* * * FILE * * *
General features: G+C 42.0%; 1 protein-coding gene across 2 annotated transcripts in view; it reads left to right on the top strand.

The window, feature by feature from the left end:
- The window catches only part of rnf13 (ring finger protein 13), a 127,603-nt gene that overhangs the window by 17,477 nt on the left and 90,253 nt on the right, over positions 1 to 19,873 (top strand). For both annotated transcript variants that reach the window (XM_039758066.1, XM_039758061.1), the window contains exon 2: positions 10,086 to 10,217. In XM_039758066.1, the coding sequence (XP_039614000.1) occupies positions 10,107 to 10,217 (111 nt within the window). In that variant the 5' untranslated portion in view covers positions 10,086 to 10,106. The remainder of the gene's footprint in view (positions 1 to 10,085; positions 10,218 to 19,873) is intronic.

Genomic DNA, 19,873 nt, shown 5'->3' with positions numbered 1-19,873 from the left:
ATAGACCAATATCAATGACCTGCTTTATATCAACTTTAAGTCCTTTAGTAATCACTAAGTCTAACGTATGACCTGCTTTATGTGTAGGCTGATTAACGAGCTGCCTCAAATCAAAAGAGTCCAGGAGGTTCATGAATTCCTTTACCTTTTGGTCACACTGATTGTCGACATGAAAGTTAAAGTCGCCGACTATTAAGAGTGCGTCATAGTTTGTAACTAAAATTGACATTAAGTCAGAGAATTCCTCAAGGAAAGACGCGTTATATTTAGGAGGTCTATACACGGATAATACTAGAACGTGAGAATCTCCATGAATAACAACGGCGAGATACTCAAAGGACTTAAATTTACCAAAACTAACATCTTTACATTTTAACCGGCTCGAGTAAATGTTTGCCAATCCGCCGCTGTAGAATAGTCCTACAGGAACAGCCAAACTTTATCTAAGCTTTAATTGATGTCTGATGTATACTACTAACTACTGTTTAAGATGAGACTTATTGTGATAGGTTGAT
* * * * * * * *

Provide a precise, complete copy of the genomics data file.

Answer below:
General features: G+C 42.0%; 1 protein-coding gene across 2 annotated transcripts in view; it reads left to right on the top strand.

The window, feature by feature from the left end:
- The window catches only part of rnf13 (ring finger protein 13), a 127,603-nt gene that overhangs the window by 17,477 nt on the left and 90,253 nt on the right, over positions 1 to 19,873 (top strand). For both annotated transcript variants that reach the window (XM_039758066.1, XM_039758061.1), the window contains exon 2: positions 10,086 to 10,217. In XM_039758066.1, the coding sequence (XP_039614000.1) occupies positions 10,107 to 10,217 (111 nt within the window). In that variant the 5' untranslated portion in view covers positions 10,086 to 10,106. The remainder of the gene's footprint in view (positions 1 to 10,085; positions 10,218 to 19,873) is intronic.

Genomic DNA, 19,873 nt, shown 5'->3' with positions numbered 1-19,873 from the left:
ATAGACCAATATCAATGACCTGCTTTATATCAACTTTAAGTCCTTTAGTAATCACTAAGTCTAACGTATGACCTGCTTTATGTGTAGGCTGATTAACGAGCTGCCTCAAATCAAAAGAGTCCAGGAGGTTCATGAATTCCTTTACCTTTTGGTCACACTGATTGTCGACATGAAAGTTAAAGTCGCCGACTATTAAGAGTGCGTCATAGTTTGTAACTAAAATTGACATTAAGTCAGAGAATTCCTCAAGGAAAGACGCGTTATATTTAGGAGGTCTATACACGGATAATACTAGAACGTGAGAATCTCCATGAATAACAACGGCGAGATACTCAAAGGACTTAAATTTACCAAAACTAACATCTTTACATTTTAACCGGCTCGAGTAAATGTTTGCCAATCCGCCGCTGTAGAATAGTCCTACAGGAACAGCCAAACTTTATCTAAGCTTTAATTGATGTCTGATGTATACTACTAACTACTGTTTAAGATGAGACTTATTGTGATAGGTTGAT